Outfielder Robert Neustrom isn’t necessarily regarded as a top prospect in the Orioles’ farm system, but he enjoyed a productive season with the Double-A Bowie Baysox despite missing all of last year due to the COVID-19 pandemic and was promoted to Triple-A Norfolk July 19.
Neustrom was not at the alternate site at Bowie last summer, so he had to stay ready on his own to make sure that he wasn’t going to come back behind everyone else in 2021. On the positive side, the shutdown did allow him to get fully healthy. Late in the 2019 season, Neustrom dislocated his non-throwing shoulder, so he had ample time to recover.
Neustrom, 24, was drafted in the fifth round (145th overall) out of the University of Iowa in 2018. The 6-foot-2, 208-pound left-handed hitter batted .284/.364/.467 with seven home runs and 50 RBIs with the Baysox before being promoted, marking a breakout year for Neustrom.
“It definitely feels good coming off of a long offseason due to COVID, but I guess the biggest part has been being on this Bowie team,” Neustrom said on Glenn Clark Radio July 13. “There’s so much talent surrounding everybody and it kind of pushes you to your limits every day. We’ve got a really good coaching staff that really works on our individual needs … and I’ve been able to really benefit from that.”
Neustrom had two separate double-digit hit streaks as well as a 16-game on-base streak with the Baysox. He focuses on hitting the balls that are in his zone. He zeroes in on hitting the ball in his zone and being a consistent hitter with a lot of plate discipline. And now, Neustrom’s power is beginning to show up in games:
Neustrom credits Baysox hitting coach Ryan Fuller for helping him get the ball in the air more.
“In the offseason, it’s difficult to work on something like power because something like that can be easily messed up if you don’t have a good eye watching you while you do it,” Neustrom said. “You see a lot of guys who come in and they try to hit home runs and you can tell they’ve totally changed their swing to attempt to hit home runs.”
Neustrom had been at the lower end of Bowie’s batting order, usually seventh or eighth, but climbed up to those desirable middle-of-the-order spots before being promoted to Norfolk.
“At the beginning of the year I was hitting around three, four and five,” Neustrom said. “I kind of went through a little dip and got bumped down in the lineup for a considerable amount of time and I just used it as my motivation.”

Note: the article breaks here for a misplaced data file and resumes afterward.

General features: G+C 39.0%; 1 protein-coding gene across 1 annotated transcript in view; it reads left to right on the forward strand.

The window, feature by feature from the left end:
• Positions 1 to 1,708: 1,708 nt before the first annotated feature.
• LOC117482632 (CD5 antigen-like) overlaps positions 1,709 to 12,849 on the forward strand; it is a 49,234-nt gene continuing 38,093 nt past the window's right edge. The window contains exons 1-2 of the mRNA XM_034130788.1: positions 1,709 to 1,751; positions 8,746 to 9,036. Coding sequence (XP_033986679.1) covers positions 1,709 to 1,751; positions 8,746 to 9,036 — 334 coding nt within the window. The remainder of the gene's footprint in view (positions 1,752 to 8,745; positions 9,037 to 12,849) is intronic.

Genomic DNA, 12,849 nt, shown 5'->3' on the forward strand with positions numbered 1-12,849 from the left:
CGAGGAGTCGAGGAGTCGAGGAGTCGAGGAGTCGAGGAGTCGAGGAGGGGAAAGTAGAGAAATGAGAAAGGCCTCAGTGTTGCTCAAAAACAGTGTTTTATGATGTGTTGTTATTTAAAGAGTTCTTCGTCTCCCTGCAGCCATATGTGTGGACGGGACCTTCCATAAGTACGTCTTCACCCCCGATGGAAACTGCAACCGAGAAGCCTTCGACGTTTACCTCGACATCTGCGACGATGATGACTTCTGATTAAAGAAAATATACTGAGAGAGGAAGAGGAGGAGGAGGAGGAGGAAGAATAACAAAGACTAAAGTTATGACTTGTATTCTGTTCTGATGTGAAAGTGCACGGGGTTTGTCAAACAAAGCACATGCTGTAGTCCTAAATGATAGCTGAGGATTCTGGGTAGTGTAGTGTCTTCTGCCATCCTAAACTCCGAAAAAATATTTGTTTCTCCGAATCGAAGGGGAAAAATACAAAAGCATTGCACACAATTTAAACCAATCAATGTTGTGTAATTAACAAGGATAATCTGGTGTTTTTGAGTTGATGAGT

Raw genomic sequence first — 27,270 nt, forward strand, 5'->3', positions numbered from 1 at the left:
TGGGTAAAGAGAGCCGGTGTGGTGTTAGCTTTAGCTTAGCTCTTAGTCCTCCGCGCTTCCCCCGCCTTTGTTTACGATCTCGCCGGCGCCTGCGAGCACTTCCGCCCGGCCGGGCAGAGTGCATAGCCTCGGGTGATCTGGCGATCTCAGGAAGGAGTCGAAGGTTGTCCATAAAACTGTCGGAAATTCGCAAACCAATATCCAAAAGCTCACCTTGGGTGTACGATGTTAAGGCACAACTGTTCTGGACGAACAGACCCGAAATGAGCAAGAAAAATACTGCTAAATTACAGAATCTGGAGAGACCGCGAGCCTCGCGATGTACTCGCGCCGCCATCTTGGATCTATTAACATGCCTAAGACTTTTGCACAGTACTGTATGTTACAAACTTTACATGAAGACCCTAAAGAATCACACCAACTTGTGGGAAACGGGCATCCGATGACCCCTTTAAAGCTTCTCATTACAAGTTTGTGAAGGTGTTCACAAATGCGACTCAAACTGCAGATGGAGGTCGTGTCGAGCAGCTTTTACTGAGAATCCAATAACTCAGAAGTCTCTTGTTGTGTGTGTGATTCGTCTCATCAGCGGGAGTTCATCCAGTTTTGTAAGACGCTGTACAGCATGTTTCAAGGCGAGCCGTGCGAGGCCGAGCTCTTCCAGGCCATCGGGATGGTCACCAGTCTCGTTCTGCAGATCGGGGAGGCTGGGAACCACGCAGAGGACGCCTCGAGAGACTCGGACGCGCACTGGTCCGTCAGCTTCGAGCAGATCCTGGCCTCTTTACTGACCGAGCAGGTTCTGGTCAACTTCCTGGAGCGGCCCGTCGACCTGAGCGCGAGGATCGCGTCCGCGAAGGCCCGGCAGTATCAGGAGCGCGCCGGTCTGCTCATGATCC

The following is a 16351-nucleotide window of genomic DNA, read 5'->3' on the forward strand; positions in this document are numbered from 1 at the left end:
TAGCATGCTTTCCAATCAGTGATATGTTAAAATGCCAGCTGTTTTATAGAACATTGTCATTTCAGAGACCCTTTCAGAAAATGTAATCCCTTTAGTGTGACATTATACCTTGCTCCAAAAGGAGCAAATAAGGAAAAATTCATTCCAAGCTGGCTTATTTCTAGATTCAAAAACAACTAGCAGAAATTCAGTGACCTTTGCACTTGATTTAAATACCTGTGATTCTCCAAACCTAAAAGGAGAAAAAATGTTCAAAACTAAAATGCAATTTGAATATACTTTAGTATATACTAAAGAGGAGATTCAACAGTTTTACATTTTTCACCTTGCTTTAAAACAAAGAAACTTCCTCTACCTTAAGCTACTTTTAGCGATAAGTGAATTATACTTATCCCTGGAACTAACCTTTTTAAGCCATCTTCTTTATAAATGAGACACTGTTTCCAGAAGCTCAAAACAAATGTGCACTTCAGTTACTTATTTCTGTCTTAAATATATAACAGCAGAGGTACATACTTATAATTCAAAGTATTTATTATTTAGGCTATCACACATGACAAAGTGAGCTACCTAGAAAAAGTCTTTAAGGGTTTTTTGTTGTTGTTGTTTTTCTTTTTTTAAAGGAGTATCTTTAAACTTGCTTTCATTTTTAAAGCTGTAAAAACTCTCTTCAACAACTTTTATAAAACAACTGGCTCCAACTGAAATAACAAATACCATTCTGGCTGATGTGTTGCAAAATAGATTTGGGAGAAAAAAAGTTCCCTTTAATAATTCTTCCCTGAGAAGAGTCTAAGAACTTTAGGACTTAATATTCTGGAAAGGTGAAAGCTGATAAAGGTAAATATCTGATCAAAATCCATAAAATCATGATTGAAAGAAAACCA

Neustrom knows how excited Orioles fans are to have so many prospects on the Baysox, with catcher Adley Rutschman and pitchers Grayson Rodriguez and D.L. Hall having spent most or all of the season with Bowie. Do Baysox players feel pressure to impact the major-league team in short order?
“I can’t really say we really feel that pressure. I say that in the best way possible. It’s a testament to what kind of guys we have on the team,” Neustrom said. “I think we all use pressure to our advantage. We’ve got a lot of talent. Talent has never been the question at Bowie.”
Neustrom says Rutschman is just one of the guys on the team. The catcher is a very hard worker, according to Neustrom, who is happy to have such a supportive teammate like Rutschman around.
“Rutsch is great,” Neustrom said. “I’m sure everybody has a stigma around 1-1, an idea about what type of guys the first picks overall [are]. But Rutsch is just like one of us.”
With the 2021 MLB Draft having just occurred, Neustrom has a lot of advice about being drafted to an organization like the Orioles. He wants the guys who have been drafted to know something.
“I would just tell them, ‘Be ready to work. This team drafted you. They obviously trust you as a player,'” Neustrom said. “Obviously, draft day is fun, it’s exciting, but it ends pretty fast. Be ready to work.”
Update: This story was updated after the news of Neustrom’s promotion came down.
For more from Neustrom, listen to the full interview here:
Photo Credit: William Vaughan/Bowie Baysox